What you need to know about HIV/Aids in UAE

What you need to know about HIV/Aids in UAE

Dubai - Misconceptions about modes of transmission continue to exist among university students in the UAE, and vary by gender, nationality, marital status and level of study, according to the study.

By Asma Ali Zain

Published: Sun 4 Dec 2016, 4:58 PM

Despite the fact that young adults in the UAE are relatively well educated, with 80 per cent continuing to higher education, many of them still have insufficient information on HIV/Aids in general, a study has found.
Though students demonstrated some knowledge on the correct modes of transmission of HIV/Aids, many still believed that the disease could be caught from using public toilets, mosquito bites or touching an infected person.
On World Aids Day, which was marked globally on December 1, the World Health Organisation (WHO) called for "Dignity above all." Dr Ala Alwan, WHO Regional Director for the Eastern Mediterranean, said: "It is unacceptable that over 35 years into the epidemic, stigma and discrimination against people living with HIV are still widespread among healthcare workers of all disciplines."
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"Contrary to medical ethics, people living with HIV often endure rejection and denial of healthcare for general conditions that are related or unrelated to their HIV infection. Such negative experiences deter those in need from seeking care and eventually their health deteriorates," he said.
The UAE study suggested that special attention should be given to Emirati students, especially males, who demonstrated the lowest level of overall knowledge scores on HIV/Aids.
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Misconceptions about modes of transmission continue to exist among university students in the UAE, and vary by gender, nationality, marital status and level of study, according to the study. Results were similar to what was reported previously in other studies from the region.
According to the study, 48 per cent of students have low knowledge on HIV which was 27 per cent lower than that reported in the UAE study that was carried out in 2007; which may indicate an increased level of awareness.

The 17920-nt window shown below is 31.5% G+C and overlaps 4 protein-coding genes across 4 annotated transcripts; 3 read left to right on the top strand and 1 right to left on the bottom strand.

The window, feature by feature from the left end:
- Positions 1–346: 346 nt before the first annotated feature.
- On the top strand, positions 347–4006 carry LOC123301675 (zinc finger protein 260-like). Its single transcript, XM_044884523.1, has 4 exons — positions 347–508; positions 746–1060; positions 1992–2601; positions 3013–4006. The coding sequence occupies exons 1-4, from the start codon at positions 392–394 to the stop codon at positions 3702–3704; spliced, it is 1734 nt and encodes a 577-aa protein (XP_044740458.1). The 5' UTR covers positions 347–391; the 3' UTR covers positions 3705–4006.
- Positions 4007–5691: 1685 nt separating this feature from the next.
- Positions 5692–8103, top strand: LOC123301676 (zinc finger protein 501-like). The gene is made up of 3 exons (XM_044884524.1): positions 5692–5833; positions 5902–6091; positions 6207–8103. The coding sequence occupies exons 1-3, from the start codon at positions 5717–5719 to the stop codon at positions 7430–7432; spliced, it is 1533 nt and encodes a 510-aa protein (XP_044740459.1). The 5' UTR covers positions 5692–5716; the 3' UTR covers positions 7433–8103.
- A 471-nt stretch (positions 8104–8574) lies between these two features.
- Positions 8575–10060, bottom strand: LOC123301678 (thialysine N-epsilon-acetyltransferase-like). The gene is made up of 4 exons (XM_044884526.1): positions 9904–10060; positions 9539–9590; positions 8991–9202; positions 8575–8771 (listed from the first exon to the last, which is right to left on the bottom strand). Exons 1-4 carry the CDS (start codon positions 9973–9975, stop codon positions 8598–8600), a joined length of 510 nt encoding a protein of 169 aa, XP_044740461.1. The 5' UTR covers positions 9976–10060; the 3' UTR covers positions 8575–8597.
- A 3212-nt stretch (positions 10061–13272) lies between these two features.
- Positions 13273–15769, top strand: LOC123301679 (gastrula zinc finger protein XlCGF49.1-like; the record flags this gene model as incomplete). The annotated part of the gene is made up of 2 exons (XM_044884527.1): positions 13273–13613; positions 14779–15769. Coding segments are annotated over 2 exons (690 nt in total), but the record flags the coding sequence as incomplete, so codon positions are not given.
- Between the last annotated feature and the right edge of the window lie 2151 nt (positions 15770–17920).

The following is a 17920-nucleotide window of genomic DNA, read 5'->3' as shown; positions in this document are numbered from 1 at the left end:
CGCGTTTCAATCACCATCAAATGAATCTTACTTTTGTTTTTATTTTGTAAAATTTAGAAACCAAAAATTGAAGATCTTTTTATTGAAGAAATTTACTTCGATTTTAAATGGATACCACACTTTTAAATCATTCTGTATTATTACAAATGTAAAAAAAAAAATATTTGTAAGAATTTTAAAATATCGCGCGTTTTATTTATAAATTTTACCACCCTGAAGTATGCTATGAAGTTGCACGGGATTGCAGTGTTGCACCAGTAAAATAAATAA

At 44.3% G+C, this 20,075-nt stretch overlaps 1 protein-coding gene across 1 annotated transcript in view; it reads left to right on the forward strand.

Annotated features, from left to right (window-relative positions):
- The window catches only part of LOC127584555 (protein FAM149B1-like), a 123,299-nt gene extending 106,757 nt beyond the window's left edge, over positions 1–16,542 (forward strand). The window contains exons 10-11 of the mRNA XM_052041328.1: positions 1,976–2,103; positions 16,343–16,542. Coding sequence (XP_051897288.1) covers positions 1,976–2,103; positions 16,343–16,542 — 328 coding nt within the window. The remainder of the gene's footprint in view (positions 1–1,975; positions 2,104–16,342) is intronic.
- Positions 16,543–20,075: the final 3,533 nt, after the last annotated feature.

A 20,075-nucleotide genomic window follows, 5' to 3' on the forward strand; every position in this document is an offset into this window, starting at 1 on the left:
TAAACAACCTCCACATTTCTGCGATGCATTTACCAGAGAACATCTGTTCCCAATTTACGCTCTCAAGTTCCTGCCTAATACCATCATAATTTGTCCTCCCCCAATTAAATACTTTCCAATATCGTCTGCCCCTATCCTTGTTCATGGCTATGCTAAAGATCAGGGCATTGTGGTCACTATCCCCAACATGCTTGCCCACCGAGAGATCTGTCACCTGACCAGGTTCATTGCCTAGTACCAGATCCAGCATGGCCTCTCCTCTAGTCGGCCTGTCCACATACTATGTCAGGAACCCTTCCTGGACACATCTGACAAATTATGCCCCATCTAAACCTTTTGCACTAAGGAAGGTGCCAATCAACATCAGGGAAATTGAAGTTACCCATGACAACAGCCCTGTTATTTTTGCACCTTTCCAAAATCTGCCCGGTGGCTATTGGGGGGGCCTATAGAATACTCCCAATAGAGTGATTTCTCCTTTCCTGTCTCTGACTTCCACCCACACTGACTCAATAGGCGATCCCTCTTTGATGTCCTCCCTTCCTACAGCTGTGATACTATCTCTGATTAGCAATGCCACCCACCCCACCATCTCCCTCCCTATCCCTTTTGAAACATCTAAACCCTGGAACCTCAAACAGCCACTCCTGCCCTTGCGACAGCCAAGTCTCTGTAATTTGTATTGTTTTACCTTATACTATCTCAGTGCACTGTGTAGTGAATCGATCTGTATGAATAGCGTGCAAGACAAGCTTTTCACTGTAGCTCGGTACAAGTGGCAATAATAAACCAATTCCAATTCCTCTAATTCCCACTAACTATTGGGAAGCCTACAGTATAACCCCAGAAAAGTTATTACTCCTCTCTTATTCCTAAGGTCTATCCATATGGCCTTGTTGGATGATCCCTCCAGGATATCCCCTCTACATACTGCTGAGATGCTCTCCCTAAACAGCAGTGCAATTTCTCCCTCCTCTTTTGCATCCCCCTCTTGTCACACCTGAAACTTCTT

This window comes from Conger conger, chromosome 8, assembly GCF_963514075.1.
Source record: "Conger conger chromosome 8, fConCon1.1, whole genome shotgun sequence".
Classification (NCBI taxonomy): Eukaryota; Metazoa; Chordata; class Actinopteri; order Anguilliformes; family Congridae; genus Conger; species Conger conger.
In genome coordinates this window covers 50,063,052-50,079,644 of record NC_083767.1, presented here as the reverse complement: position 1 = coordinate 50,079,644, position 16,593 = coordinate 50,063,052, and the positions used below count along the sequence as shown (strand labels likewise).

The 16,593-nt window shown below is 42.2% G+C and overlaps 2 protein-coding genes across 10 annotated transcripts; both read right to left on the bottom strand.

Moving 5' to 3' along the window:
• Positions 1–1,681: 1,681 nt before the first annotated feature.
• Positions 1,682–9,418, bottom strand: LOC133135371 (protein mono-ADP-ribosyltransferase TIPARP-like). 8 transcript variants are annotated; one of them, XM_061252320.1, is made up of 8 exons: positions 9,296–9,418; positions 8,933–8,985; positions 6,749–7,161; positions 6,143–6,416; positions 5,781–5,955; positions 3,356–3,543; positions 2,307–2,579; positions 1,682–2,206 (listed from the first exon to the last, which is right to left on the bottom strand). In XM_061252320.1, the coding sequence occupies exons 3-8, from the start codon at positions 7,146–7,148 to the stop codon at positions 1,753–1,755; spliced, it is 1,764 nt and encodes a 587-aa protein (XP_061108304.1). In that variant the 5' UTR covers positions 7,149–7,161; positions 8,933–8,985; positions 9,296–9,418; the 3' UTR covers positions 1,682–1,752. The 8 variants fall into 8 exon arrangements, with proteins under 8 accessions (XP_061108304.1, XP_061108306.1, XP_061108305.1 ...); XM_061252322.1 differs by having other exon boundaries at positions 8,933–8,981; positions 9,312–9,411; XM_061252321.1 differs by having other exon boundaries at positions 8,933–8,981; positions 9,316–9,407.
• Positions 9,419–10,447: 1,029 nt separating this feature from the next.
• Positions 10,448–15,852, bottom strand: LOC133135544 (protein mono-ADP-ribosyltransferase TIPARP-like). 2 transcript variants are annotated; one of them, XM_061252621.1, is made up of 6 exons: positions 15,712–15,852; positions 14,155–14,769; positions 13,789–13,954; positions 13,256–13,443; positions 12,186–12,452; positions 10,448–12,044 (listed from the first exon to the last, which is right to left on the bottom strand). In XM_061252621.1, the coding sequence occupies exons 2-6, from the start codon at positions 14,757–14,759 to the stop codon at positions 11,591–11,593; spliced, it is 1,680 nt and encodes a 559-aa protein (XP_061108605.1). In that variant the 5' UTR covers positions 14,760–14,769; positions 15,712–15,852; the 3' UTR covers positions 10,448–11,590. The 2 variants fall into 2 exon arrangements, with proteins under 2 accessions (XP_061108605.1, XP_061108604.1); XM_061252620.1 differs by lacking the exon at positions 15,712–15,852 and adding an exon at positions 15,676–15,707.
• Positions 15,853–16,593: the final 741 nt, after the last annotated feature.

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The study titled Assessing Knowledge of, and Attitudes to, HIV/Aids among University Students in the UAE was published earlier this year and has been supported by the Ministry of Health and Prevention and Unicef. A total of 2,294 students (406 male; 1,888 female) took part of which 1,359 (59 per cent) were Emiratis and 47 other nationalities were represented, the most common being Syrian, Jordanian, and Palestinian.
Risk factors
The Middle Eastern region is among the top two regions in the world with the fastest growing HIV epidemic. In this context, many young people from the UAE travel widely and this, together with the rapid changes in cultural and religious values, all contribute to a heightened risk of HIV.
According to the UNAIDS Report 2014, more than 25,000 people got newly infected with HIV in 2013 marking a seven per cent increase between 2005 and 2013 and bringing the number of people living with HIV to 230,000. However, Aidscases remain low in the UAE.
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In the UAE, the first known study to estimate knowledge of HIV/Aids among young people was conducted in 2007 in Al Ain. A more recent study conducted in Ajman in 2013 investigated dental students' knowledge about modes of transmission of HIV/Aids and their attitudes towards patients being treated.
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Results also showed that students' overall knowledge score was only 67 per cent and that they had high levels of negative attitudes towards people with HIV. The survey included participants from four universities from Abu Dhabi, Al Ain, Dubai and Sharjah and included both UAE nationals and non-nationals from both genders.
The study concluded that knowledge of the physical signs, cure and treatment of HIV/Aids was low and should be addressed in order to improve the negative image of the disease.
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In a conservative society, HIV/Aids is associated with taboos and the belief that HIV can only be transmitted though forbidden sexual relationships which further contributes to the stigmatisation of people living with the disease, it suggested.
It also recommended effective knowledge and education programmes mainstreamed across universities and schools in the UAE to prevent new HIV infections. 
Recently, the Unicef and health ministry have trained a group of 'Peer Health Educators' across a number of universities on raising awareness within their communities. The effectiveness in this programme is yet to be evaluated.
Low prevalence
According to the UAE Global Aids Response Progress Report 2014, the HIV situation in the UAE can be characterised as low prevalence. Till the end of 2012, a cumulative total of 780 HIV cases has been reported among UAE nationals: 591 males (75.8 per cent) and 189 females (24.2 per cent). The majority of HIV cases were found in the emirates of Dubai and Sharjah, reflecting the larger populations in those two emirates, as well as possibly higher levels of risk behaviours, as both cities may be more exposed to high-risk phenomena associated with HIV. In 2012, a total of 55 new HIV cases were reported among UAE nationals.
HIV patients in region unaware of their status
Globally, already 15 million people are accessing life-saving HIV treatment. New HIV infections have been reduced by 35 per cent since 2000 and Aids-related deaths have been reduced by 42 per cent since the peak in 2004. However, in the region, at the end of 2015, less than 20 per cent of people living with HIV knew their HIV status and only 14 per cent of them were receiving treatment.

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